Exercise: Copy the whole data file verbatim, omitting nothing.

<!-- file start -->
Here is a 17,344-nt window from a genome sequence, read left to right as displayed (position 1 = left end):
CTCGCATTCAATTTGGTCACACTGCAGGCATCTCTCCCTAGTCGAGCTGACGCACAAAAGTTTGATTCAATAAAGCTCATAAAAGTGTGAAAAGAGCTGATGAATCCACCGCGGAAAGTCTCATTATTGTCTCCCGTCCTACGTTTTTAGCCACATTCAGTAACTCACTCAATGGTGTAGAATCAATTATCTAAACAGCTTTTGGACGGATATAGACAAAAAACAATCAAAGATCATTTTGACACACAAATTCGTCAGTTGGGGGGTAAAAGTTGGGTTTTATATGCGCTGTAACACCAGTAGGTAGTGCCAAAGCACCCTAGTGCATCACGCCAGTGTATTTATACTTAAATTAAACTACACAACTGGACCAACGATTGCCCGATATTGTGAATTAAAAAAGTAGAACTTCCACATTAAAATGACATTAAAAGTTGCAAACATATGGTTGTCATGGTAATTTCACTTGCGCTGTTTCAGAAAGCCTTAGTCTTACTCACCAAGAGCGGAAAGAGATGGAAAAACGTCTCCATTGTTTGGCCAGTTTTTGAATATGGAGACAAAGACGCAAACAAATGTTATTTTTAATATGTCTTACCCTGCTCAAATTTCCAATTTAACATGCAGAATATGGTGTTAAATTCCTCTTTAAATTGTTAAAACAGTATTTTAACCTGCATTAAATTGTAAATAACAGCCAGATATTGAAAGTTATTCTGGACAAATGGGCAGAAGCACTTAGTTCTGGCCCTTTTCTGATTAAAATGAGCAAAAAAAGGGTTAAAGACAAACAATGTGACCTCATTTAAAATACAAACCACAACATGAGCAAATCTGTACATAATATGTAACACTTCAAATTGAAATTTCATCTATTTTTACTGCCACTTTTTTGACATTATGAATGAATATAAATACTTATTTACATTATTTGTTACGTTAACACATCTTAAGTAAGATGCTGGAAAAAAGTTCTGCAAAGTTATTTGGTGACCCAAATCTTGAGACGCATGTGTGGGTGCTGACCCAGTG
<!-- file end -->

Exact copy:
Here is a 17,344-nt window from a genome sequence, read left to right as displayed (position 1 = left end):
CTCGCATTCAATTTGGTCACACTGCAGGCATCTCTCCCTAGTCGAGCTGACGCACAAAAGTTTGATTCAATAAAGCTCATAAAAGTGTGAAAAGAGCTGATGAATCCACCGCGGAAAGTCTCATTATTGTCTCCCGTCCTACGTTTTTAGCCACATTCAGTAACTCACTCAATGGTGTAGAATCAATTATCTAAACAGCTTTTGGACGGATATAGACAAAAAACAATCAAAGATCATTTTGACACACAAATTCGTCAGTTGGGGGGTAAAAGTTGGGTTTTATATGCGCTGTAACACCAGTAGGTAGTGCCAAAGCACCCTAGTGCATCACGCCAGTGTATTTATACTTAAATTAAACTACACAACTGGACCAACGATTGCCCGATATTGTGAATTAAAAAAGTAGAACTTCCACATTAAAATGACATTAAAAGTTGCAAACATATGGTTGTCATGGTAATTTCACTTGCGCTGTTTCAGAAAGCCTTAGTCTTACTCACCAAGAGCGGAAAGAGATGGAAAAACGTCTCCATTGTTTGGCCAGTTTTTGAATATGGAGACAAAGACGCAAACAAATGTTATTTTTAATATGTCTTACCCTGCTCAAATTTCCAATTTAACATGCAGAATATGGTGTTAAATTCCTCTTTAAATTGTTAAAACAGTATTTTAACCTGCATTAAATTGTAAATAACAGCCAGATATTGAAAGTTATTCTGGACAAATGGGCAGAAGCACTTAGTTCTGGCCCTTTTCTGATTAAAATGAGCAAAAAAAGGGTTAAAGACAAACAATGTGACCTCATTTAAAATACAAACCACAACATGAGCAAATCTGTACATAATATGTAACACTTCAAATTGAAATTTCATCTATTTTTACTGCCACTTTTTTGACATTATGAATGAATATAAATACTTATTTACATTATTTGTTACGTTAACACATCTTAAGTAAGATGCTGGAAAAAAGTTCTGCAAAGTTATTTGGTGACCCAAATCTTGAGACGCATGTGTGGGTGCTGACCCAGTG